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1997-14 FOR RELEASE AFTER: May 1, 1997

NCAR Climate Model Named Finalist for Computerworld Smithsonian Award

Contact: David Hosansky
UCAR Communications
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May 1, 1997
BOULDER--A comprehensive computer model of the earth's climate created by scientists at the National Center for Atmospheric Research (NCAR) in Boulder, Colorado, has been selected as one of six finalists in the Environment, Energy, and Agriculture category for the 1997 Computerworld Smithsonian Awards. As part of the award, the Smithsonian Institution is adding the NCAR Climate System Model to its Permanent Research Collection of Information Technology Innovation at the National Museum of American History in Washington, D.C. First-place honors will be announced at an awards dinner in Washington on June 9, and the entire 1997 Collection will be formally presented to the Smithsonian on June 10.

Developed with funding from the National Science Foundation, NCAR's Climate System Model (CSM) allows researchers to examine the potential impacts on the earth's climate of tropical deforestation, changes in agricultural practices, combustion of fossil fuels, and other human activities. Computer models are a critical tool for understanding the multiple interactions of the atmosphere, land surfaces, oceans, and sea ice--the four major components of the earth's climate system modeled by the CSM.

Previous climate models required artificial "flux correction" to make them resemble real-world observations. According to Maurice Blackmon, director of NCAR's Climate and Global Dynamics division, the CSM runs without flux correction for long experiments and produces data that look very much like the real world. The large and intricate model, developed by a team of approximately 30 scientists over three years, uses all of the capabilities of NCAR's CRAY C-90 supercomputer.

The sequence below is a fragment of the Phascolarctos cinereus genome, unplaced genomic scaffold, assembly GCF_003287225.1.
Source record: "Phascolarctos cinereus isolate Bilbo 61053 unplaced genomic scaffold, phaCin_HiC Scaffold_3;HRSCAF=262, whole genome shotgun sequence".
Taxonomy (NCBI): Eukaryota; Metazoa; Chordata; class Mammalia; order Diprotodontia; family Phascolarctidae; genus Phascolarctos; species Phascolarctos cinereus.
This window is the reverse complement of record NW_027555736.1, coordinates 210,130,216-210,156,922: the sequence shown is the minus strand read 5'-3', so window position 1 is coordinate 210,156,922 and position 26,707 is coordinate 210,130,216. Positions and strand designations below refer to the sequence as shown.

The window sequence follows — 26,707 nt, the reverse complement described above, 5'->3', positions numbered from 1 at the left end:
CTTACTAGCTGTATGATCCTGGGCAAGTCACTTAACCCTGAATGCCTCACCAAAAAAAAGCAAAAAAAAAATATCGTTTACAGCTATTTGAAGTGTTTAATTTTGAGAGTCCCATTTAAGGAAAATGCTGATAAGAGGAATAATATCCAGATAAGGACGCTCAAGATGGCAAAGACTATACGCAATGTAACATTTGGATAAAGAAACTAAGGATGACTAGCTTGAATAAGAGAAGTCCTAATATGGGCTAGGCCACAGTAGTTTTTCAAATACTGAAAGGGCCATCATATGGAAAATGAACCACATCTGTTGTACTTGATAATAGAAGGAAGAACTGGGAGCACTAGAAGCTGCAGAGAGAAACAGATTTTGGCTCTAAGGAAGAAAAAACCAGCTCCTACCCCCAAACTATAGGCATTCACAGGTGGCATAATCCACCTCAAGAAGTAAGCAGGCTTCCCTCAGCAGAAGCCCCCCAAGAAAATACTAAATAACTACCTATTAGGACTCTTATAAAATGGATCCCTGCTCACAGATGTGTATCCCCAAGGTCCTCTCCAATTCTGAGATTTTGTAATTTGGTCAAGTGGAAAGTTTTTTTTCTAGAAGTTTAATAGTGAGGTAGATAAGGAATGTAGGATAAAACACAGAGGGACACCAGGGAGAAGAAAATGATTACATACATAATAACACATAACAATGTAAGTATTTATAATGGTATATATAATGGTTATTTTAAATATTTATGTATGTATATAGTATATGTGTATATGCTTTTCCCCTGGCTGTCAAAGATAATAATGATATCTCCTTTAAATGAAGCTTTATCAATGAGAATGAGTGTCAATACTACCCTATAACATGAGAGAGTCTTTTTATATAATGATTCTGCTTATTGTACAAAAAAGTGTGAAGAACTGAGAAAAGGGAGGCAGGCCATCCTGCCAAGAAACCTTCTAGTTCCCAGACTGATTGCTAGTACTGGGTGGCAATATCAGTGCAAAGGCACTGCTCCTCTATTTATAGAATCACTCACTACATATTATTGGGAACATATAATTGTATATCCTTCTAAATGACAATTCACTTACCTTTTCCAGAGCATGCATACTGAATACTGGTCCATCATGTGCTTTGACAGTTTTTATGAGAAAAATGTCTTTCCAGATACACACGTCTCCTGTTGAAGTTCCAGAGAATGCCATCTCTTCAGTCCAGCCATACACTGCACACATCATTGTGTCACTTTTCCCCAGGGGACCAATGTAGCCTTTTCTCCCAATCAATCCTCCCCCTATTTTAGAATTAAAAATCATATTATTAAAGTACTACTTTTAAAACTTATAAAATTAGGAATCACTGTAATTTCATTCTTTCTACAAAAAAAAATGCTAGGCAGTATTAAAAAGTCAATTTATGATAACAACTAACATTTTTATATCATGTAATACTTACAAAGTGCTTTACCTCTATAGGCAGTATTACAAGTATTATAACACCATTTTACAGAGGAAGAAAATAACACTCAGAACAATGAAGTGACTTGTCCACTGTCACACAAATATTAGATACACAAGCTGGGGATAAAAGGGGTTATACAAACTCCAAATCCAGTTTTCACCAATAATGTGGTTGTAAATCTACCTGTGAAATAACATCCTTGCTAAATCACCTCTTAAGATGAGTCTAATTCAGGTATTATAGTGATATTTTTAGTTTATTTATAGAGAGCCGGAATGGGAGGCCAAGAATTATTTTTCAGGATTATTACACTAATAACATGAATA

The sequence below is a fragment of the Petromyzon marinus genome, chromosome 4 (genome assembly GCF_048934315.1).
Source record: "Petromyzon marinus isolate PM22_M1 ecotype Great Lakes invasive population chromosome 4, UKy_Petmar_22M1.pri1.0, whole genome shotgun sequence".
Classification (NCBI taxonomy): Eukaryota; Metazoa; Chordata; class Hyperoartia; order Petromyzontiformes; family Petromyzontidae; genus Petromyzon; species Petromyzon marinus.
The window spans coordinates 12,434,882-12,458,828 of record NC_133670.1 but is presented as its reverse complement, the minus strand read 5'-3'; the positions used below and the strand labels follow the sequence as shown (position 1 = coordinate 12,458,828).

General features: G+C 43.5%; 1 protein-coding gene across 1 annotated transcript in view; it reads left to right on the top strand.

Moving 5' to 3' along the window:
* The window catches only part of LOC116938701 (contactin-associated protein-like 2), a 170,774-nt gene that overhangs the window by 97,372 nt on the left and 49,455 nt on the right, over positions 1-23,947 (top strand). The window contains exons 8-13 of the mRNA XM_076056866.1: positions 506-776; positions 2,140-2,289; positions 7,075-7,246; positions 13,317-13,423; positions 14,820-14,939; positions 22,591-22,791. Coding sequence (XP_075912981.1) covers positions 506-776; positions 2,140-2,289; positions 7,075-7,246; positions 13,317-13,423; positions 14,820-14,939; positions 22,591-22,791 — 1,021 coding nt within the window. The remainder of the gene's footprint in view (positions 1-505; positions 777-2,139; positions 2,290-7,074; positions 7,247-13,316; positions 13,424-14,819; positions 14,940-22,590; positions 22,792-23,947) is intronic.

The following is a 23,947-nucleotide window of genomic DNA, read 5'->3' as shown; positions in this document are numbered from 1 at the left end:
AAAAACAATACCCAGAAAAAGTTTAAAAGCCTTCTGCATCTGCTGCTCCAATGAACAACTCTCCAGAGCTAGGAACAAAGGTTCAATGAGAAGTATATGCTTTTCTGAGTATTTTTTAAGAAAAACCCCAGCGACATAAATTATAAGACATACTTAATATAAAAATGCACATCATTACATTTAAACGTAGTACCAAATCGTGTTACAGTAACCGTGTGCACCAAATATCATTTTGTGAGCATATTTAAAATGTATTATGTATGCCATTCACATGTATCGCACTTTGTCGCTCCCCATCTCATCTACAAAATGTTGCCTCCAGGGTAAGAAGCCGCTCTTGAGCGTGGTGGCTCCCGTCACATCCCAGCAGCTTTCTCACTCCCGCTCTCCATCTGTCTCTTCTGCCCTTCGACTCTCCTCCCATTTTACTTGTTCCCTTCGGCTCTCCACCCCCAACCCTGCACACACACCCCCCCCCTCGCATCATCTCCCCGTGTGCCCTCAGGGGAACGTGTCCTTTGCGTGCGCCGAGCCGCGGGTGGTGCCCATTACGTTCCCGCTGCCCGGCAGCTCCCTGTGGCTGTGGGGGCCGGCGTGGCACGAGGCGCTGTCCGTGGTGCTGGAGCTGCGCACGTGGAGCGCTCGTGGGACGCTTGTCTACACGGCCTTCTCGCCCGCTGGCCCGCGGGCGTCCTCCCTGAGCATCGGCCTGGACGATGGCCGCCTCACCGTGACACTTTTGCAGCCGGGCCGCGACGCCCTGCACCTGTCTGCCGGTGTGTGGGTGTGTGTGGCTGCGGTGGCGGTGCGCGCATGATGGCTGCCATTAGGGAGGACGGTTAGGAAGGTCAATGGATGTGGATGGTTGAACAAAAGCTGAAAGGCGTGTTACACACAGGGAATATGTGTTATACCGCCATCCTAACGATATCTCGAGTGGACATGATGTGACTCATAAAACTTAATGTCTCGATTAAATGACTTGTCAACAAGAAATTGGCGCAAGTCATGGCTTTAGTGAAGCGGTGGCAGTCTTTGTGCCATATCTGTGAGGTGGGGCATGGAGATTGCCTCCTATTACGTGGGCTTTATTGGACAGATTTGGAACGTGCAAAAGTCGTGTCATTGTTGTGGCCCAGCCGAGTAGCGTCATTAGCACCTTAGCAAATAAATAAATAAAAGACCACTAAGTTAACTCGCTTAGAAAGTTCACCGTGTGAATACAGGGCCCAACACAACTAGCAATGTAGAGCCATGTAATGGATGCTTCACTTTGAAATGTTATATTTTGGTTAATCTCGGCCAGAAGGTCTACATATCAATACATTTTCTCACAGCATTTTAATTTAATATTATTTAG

"The quality of the early simulations was much higher than expected, so we have been able to begin a program of major experimental work considerably earlier than anticipated," says Blackmon. Over the next three years, NCAR scientists will use the CSM to conduct studies in preparation for the next review by the United Nations' Intergovernmental Panel on Climate Change, due in 2000. That review provides the international scientific consensus on global warming for use by policymakers and others.

The Computerworld Smithsonian awards were created in 1989 "to search out and publicly honor those men and women whose visionary use of information technology produces social, economic, and educational progress." Chief executive officers from 100 of the country's leading information technology companies select the nominees in ten categories. In 1993, NCAR scientist Robert Chervin and affiliate scientist Albert Semtner won the first annual Computerworld Smithsonian Award for Breakthrough Computational Science.

The 1997 Innovation Collection finalists will be featured at the Innovation Network's World Wide Web site premiering June 9.

NCAR is managed by the University Corporation for Atmospheric Research under sponsorship by the National Science Foundation.

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